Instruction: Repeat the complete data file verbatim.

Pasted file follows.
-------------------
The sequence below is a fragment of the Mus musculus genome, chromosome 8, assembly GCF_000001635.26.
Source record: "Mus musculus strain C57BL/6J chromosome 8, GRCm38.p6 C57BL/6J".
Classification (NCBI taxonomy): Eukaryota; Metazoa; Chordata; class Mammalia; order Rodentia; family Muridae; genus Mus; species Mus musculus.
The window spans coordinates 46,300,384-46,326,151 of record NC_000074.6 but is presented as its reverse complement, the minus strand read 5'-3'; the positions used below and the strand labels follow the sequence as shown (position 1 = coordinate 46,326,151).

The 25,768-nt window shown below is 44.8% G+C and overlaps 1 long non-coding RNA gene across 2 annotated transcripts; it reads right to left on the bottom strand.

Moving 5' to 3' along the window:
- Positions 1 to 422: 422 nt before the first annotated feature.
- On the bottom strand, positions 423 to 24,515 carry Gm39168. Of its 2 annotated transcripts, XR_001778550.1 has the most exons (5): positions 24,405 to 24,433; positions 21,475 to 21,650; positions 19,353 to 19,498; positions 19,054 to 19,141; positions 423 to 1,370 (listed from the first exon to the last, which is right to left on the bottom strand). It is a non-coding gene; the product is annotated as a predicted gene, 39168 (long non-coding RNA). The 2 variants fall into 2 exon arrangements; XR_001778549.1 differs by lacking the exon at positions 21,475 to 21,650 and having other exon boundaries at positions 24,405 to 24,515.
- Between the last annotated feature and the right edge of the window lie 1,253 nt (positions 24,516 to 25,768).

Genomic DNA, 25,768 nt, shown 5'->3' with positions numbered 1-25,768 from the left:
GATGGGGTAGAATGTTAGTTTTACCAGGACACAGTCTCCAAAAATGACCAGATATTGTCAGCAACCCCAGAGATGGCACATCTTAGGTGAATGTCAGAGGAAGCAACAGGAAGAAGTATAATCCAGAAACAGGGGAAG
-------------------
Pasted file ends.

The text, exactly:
The sequence below is a fragment of the Mus musculus genome, chromosome 8, assembly GCF_000001635.26.
Source record: "Mus musculus strain C57BL/6J chromosome 8, GRCm38.p6 C57BL/6J".
Classification (NCBI taxonomy): Eukaryota; Metazoa; Chordata; class Mammalia; order Rodentia; family Muridae; genus Mus; species Mus musculus.
The window spans coordinates 46,300,384-46,326,151 of record NC_000074.6 but is presented as its reverse complement, the minus strand read 5'-3'; the positions used below and the strand labels follow the sequence as shown (position 1 = coordinate 46,326,151).

The 25,768-nt window shown below is 44.8% G+C and overlaps 1 long non-coding RNA gene across 2 annotated transcripts; it reads right to left on the bottom strand.

Moving 5' to 3' along the window:
- Positions 1 to 422: 422 nt before the first annotated feature.
- On the bottom strand, positions 423 to 24,515 carry Gm39168. Of its 2 annotated transcripts, XR_001778550.1 has the most exons (5): positions 24,405 to 24,433; positions 21,475 to 21,650; positions 19,353 to 19,498; positions 19,054 to 19,141; positions 423 to 1,370 (listed from the first exon to the last, which is right to left on the bottom strand). It is a non-coding gene; the product is annotated as a predicted gene, 39168 (long non-coding RNA). The 2 variants fall into 2 exon arrangements; XR_001778549.1 differs by lacking the exon at positions 21,475 to 21,650 and having other exon boundaries at positions 24,405 to 24,515.
- Between the last annotated feature and the right edge of the window lie 1,253 nt (positions 24,516 to 25,768).

Genomic DNA, 25,768 nt, shown 5'->3' with positions numbered 1-25,768 from the left:
GATGGGGTAGAATGTTAGTTTTACCAGGACACAGTCTCCAAAAATGACCAGATATTGTCAGCAACCCCAGAGATGGCACATCTTAGGTGAATGTCAGAGGAAGCAACAGGAAGAAGTATAATCCAGAAACAGGGGAAG